This week, we are proud to offer a new poem by Isaac Pickell. Pickell is an MFA candidate at Miami University of Ohio, where he teaches college freshmen as much poetry as his department will allow. He is the poetry editor at Oxford Magazine and founded the small press Pickled Words, which highlights the work of undergraduates. His work appears in Rogue Agent Journal and he is currently overwhelmed with appreciation that the Missouri Review took a chance with a new voice.
Until recently, my poetry was a place to express the unrepentantly personal, seen through an absurd, narrow lens. After reading yet another love poem, my partner challenged me: “Show me another passion.” Below is a descendant of that task, a poem aimed at one of the liminal spaces that both guide and cloud my attempts at self-definition.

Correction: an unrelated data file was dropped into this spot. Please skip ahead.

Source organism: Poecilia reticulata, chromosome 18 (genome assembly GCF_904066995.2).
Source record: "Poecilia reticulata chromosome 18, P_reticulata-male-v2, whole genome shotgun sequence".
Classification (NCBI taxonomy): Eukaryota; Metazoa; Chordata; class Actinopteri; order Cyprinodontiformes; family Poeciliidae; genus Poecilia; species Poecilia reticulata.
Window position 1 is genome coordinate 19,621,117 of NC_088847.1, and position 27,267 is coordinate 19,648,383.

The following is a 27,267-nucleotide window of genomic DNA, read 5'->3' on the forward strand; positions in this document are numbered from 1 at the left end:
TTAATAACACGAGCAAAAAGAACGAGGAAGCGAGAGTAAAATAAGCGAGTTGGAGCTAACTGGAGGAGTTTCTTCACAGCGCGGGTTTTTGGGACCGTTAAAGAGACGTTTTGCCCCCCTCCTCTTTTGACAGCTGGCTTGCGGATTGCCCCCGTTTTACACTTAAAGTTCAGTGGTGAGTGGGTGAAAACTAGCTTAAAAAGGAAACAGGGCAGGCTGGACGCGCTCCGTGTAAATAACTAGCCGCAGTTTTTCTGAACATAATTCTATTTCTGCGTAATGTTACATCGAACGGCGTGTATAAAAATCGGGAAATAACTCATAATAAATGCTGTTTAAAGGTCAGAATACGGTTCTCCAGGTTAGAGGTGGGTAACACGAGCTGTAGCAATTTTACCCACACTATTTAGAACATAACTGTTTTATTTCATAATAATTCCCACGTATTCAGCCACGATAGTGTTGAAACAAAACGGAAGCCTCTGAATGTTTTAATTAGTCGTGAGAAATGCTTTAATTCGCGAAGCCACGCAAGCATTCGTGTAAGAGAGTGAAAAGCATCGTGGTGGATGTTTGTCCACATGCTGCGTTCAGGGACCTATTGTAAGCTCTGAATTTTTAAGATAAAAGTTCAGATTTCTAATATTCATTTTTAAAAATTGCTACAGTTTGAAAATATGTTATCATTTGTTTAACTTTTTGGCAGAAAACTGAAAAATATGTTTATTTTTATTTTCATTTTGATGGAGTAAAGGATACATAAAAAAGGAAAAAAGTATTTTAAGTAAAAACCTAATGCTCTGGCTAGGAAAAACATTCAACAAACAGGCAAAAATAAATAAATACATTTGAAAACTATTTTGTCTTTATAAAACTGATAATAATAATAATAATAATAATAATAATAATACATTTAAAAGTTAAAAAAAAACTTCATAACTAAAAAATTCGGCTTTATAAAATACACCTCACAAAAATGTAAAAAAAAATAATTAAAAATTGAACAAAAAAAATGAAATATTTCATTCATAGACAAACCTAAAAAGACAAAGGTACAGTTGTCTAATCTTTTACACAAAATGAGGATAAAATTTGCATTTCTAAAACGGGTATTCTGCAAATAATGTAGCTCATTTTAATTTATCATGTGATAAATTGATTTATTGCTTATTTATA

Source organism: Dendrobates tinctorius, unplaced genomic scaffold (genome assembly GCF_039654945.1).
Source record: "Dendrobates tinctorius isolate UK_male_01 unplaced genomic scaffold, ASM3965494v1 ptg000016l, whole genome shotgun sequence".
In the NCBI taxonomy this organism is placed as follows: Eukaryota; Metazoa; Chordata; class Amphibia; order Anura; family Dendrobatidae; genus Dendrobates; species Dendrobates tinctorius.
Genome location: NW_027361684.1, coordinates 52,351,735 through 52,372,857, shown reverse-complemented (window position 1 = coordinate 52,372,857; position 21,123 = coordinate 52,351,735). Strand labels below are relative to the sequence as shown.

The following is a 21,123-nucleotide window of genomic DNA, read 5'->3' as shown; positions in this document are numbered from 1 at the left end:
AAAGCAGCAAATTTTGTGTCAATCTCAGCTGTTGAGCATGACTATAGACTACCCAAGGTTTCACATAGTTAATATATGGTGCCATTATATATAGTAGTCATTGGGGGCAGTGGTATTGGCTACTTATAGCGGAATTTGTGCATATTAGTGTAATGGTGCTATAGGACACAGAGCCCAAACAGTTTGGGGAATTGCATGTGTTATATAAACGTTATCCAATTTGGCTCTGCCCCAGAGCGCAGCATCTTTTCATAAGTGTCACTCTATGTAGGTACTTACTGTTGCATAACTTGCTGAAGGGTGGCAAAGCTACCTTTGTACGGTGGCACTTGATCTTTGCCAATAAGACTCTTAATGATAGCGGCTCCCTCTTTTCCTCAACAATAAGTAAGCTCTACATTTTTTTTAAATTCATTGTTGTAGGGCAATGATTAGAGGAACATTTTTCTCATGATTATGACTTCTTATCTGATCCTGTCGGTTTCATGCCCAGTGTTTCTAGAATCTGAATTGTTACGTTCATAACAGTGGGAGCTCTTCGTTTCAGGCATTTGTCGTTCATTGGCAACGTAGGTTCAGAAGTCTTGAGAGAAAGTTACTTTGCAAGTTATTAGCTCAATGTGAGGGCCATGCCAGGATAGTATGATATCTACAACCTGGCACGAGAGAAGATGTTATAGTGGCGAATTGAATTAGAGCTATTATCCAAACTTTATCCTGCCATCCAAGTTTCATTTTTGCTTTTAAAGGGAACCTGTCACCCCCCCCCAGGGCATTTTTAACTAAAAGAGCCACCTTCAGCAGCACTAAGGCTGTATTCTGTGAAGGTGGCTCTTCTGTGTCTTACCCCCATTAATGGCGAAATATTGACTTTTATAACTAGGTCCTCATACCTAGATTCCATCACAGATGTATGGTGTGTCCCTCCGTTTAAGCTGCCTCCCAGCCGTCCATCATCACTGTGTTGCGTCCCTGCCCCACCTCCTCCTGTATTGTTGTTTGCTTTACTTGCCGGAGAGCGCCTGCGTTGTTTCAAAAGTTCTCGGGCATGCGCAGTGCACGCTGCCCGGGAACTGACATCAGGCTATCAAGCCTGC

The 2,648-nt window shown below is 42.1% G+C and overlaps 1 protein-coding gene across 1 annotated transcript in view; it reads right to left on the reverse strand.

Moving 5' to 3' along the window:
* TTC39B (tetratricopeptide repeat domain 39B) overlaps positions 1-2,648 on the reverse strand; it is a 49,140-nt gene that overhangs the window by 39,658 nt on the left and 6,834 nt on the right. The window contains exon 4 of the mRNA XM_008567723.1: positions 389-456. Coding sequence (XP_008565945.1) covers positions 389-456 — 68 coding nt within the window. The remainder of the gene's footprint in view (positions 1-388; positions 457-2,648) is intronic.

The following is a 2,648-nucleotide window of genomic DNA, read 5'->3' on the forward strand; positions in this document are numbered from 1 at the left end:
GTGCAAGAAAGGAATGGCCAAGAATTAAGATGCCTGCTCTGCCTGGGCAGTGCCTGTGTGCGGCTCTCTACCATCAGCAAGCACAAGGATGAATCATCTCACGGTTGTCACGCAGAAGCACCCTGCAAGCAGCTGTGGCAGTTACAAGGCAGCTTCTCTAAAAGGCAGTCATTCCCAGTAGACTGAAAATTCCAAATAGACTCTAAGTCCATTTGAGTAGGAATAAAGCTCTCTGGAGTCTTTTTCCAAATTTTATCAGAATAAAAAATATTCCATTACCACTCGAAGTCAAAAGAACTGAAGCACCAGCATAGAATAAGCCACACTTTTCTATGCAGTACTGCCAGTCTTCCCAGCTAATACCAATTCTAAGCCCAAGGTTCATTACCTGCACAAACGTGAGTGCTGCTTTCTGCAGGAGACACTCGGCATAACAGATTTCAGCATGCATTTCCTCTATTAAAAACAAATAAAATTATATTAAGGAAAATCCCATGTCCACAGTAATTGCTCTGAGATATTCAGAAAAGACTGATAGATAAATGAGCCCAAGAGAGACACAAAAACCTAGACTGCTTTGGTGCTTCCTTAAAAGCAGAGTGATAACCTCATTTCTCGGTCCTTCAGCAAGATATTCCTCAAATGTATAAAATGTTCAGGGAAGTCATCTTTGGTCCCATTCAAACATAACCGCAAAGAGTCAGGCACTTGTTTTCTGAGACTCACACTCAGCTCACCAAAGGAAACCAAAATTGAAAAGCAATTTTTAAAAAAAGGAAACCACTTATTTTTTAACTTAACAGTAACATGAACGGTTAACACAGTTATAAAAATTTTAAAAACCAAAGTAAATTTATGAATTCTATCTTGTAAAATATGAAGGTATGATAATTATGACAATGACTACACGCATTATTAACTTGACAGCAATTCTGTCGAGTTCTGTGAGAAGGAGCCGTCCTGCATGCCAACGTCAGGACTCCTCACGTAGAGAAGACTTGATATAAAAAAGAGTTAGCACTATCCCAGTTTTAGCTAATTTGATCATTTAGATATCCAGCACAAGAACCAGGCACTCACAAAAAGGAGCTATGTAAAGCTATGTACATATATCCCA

“quadroon” speaks to the experience of passing, a phenomenon that is made more jarring by generational context. The world I inhabit will always be different than the one known to my mother, uncles, and cousins, and completely foreign to the world my grandfather left in 1966. Yet despite disparate circumstance, we are forced to inhabit the same spaces, as when a nurse refused to hand my swaddled body to mother, choosing instead to leave in search of new paperwork. Patterns repeat. A terraced guilt can be associated with passing, where privilege imparts a privilege of feeling guilt for being born a lighter shade.